LAS VEGAS — At VMworld this week, one of the key messages from VMware is the company’s continued commitment to the channel.
As Carl Eschenbach, co-president of customer operations at VMware, and Scott Aronson, senior vice president of global channels alliances at VMware, noted during a presentation to partners on Monday, VMware remains committed to being a channel-led company, not just a channel-supported company. In fact, 85 per cent of VMware’s revenue comes from the channel.
Many of the changes announced prior to or at VMworld, including the collapsing of several of the 60 VMware products into product suites and increased focus on driving partner profitability, happened because of discussions with partners about what they needed, said Carolyn Cox, VMware’s senior director of global channel marketing. As the need for virtualized infrastructure increases, there is a huge opportunity for channel partners, she added.
“I think that the new products really afford the partners to take a different kind of message to their end-customers and prospects, particularly suites,” Cox said. “Now we have over 60 products. It’s really important for us to bring those together in better packages for better value for the customers.”
In the SMB market, customers want the same functionality enterprises are already getting, but they want it cheaper and easier to manage, Cox said. The release of suites of products, which provide various features and functions in one package, will make it easier for SMB customers to get the functionality they want and for partners to sell virtualization solutions to those customers.
“It will simplify it a lot for the channel,” Cox said.
In discussions with partners throughout the VMworld conference, Cox said she’s heard that partners are most excited about VMware’s continued focus on making them profitable, as well as the company’s commitment to not compete with them in the professional services space.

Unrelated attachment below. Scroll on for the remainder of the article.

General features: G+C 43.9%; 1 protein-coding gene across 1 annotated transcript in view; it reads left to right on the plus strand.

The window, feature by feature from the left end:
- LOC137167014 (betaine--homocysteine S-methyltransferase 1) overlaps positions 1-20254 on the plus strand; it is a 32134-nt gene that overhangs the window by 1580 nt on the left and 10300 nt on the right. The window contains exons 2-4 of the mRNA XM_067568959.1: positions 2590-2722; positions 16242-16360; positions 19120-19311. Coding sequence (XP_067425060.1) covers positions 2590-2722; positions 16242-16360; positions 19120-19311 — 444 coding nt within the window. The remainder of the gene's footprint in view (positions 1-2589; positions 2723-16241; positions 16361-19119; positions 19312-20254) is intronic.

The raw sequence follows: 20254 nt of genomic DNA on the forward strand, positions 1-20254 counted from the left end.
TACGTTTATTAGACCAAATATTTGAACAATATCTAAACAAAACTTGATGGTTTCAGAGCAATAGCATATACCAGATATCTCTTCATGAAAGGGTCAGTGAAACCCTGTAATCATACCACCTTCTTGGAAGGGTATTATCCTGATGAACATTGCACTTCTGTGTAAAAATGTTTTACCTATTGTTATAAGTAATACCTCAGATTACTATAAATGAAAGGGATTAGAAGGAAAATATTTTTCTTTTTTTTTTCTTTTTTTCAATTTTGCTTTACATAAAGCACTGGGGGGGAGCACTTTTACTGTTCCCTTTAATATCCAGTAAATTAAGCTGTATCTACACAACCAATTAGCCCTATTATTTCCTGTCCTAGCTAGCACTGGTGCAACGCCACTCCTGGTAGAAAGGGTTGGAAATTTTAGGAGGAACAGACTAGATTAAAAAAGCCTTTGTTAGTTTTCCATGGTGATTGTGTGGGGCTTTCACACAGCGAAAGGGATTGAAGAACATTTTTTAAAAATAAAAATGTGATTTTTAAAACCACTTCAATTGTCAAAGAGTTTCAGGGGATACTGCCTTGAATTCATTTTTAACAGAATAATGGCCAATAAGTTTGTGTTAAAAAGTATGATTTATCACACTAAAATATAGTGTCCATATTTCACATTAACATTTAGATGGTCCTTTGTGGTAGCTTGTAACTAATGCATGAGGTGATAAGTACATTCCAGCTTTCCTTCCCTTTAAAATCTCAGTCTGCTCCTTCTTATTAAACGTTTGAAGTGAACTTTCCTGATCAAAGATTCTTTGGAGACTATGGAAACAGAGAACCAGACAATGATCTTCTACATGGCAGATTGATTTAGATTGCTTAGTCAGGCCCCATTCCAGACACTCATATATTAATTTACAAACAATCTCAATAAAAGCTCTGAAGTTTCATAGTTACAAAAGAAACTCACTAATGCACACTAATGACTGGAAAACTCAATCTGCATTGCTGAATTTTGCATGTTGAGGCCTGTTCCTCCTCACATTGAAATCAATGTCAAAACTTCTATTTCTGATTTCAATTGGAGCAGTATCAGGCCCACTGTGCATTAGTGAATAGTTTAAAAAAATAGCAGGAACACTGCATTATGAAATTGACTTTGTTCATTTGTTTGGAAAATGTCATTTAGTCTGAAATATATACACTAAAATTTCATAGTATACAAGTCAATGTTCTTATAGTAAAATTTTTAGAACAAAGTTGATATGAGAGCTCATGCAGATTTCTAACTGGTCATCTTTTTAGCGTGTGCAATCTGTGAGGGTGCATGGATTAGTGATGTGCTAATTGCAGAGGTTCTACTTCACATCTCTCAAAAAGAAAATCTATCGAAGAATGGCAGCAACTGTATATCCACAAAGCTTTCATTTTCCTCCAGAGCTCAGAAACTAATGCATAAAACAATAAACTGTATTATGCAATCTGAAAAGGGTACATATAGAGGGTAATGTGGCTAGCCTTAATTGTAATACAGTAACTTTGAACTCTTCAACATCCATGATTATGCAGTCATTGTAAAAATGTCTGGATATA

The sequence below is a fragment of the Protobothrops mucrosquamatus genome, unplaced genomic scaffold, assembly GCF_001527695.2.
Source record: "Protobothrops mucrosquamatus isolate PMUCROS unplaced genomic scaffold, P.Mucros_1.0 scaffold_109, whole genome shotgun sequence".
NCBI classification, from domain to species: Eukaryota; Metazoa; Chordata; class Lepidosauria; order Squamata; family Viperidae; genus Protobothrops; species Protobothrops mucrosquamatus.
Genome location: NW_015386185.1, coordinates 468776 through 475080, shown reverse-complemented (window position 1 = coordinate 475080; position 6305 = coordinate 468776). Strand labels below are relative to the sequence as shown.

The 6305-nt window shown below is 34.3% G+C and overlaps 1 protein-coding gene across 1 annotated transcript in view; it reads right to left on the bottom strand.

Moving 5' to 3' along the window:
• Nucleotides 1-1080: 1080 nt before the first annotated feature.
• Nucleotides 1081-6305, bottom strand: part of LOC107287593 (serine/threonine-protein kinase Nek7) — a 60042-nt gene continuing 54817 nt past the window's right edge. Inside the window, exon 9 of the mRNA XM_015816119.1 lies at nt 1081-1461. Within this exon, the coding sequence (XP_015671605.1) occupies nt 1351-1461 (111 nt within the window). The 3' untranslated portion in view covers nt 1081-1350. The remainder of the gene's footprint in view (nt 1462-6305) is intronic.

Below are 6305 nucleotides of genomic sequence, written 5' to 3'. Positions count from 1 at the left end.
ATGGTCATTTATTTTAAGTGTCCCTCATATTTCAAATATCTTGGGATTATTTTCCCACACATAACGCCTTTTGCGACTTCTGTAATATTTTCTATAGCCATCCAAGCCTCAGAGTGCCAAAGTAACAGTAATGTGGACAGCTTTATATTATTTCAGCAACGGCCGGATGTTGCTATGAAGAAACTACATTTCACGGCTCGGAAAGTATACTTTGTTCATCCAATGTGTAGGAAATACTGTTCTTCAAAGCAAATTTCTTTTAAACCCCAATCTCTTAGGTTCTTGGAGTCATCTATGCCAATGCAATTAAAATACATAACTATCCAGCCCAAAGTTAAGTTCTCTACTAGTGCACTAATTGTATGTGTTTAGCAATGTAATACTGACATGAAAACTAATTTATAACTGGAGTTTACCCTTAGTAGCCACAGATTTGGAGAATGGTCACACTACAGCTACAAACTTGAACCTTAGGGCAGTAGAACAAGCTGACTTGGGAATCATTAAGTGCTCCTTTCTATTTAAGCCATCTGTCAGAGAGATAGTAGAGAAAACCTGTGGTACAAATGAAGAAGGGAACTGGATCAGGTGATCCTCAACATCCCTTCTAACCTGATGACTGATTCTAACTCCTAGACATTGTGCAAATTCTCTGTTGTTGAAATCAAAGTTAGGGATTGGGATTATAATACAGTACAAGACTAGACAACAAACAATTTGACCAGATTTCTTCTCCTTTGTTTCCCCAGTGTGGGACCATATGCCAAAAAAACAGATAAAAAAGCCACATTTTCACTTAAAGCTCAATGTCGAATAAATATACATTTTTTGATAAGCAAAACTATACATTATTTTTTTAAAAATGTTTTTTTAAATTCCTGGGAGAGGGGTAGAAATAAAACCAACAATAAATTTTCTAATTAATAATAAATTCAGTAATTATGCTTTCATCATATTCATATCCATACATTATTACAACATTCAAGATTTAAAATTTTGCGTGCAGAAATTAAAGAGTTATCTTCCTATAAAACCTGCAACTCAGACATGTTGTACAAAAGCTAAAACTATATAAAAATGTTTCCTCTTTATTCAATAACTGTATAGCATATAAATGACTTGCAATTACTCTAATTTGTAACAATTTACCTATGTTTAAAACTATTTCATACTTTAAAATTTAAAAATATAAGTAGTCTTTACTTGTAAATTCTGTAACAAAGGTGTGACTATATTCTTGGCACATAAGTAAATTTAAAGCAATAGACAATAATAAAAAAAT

The growth of virtualization technologies clearly shows in the size and scope of this year’s VMworld conference. The more than 250 exhibitors and more than 19,000 attendees is testament to how the market is adopting virtualization in various forms.
The partner opportunity is huge, but the real value proposition for partners is in providing professional services on top of product sales. Cox noted that for every $1 of VMware software a partner sells, there’s an additional $1 to $15 of drag in add-on services.
Canadian partners are committed to the changes happening in virtualization, including the extension to the cloud. Roger Singh, CTO of Toronto-based Scalar Decisions, focuses on data center-based solutions and has aggressive growth plans related to virtualization.
“We think there is a good market change happening that we can certainly find an opportunity to bring new solutions to marketplace,” Singh said.
Singh noted that VMware is at the forefront of making the change from virtualization to cloud, which is something his customers are very interested in.
There’s still a lot of space in the market for expansion, he said. More than 50 per cent of servers are currently virtualized, but he noted that means there’s close to 50 per cent that still haven’t been virtualized.
Nagwa Koressa, president of Ottawa-based Integra Networks, got into virtualization with VMware more than 10 years ago, and in that time, the market has moved from being a small, niche market to a huge (and still growing) market that seems to touch on all facets of computing today.
“It will definitely impact how we live every day. The work balance that we’re trying to implement or adopt over the years, now it’s actually become a reality,” Koressa said.
She noted that virtualization of today has created a completely different way of managing IT resources. The technology has been disruptive, and customers have to rearchitect their IT resources. That’s where channel partners come in.
“It requires a completely new set of IT structure, which clients are still struggling with, and they’re looking for guidance from the vendors,” Koressa said.